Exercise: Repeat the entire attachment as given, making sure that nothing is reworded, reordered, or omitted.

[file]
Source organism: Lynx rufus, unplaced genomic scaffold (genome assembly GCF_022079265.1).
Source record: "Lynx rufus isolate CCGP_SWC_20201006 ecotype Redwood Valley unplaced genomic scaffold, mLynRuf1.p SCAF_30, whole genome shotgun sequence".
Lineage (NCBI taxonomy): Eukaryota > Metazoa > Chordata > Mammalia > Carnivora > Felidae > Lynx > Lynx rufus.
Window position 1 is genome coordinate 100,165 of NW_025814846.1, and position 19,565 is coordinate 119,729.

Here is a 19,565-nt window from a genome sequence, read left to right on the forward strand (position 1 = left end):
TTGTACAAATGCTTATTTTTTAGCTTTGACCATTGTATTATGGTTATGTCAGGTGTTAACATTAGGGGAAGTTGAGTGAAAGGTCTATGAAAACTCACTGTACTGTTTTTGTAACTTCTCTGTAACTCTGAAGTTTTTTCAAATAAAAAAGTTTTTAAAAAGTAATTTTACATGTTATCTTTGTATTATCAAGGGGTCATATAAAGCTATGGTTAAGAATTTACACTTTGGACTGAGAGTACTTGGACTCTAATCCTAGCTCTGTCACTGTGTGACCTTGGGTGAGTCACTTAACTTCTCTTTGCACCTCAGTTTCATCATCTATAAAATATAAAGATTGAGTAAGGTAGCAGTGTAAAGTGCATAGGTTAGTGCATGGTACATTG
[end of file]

Source organism: Lynx rufus, unplaced genomic scaffold (genome assembly GCF_022079265.1).
Source record: "Lynx rufus isolate CCGP_SWC_20201006 ecotype Redwood Valley unplaced genomic scaffold, mLynRuf1.p SCAF_30, whole genome shotgun sequence".
Lineage (NCBI taxonomy): Eukaryota > Metazoa > Chordata > Mammalia > Carnivora > Felidae > Lynx > Lynx rufus.
Window position 1 is genome coordinate 100,165 of NW_025814846.1, and position 19,565 is coordinate 119,729.

Here is a 19,565-nt window from a genome sequence, read left to right on the forward strand (position 1 = left end):
TTGTACAAATGCTTATTTTTTAGCTTTGACCATTGTATTATGGTTATGTCAGGTGTTAACATTAGGGGAAGTTGAGTGAAAGGTCTATGAAAACTCACTGTACTGTTTTTGTAACTTCTCTGTAACTCTGAAGTTTTTTCAAATAAAAAAGTTTTTAAAAAGTAATTTTACATGTTATCTTTGTATTATCAAGGGGTCATATAAAGCTATGGTTAAGAATTTACACTTTGGACTGAGAGTACTTGGACTCTAATCCTAGCTCTGTCACTGTGTGACCTTGGGTGAGTCACTTAACTTCTCTTTGCACCTCAGTTTCATCATCTATAAAATATAAAGATTGAGTAAGGTAGCAGTGTAAAGTGCATAGGTTAGTGCATGGTACATTG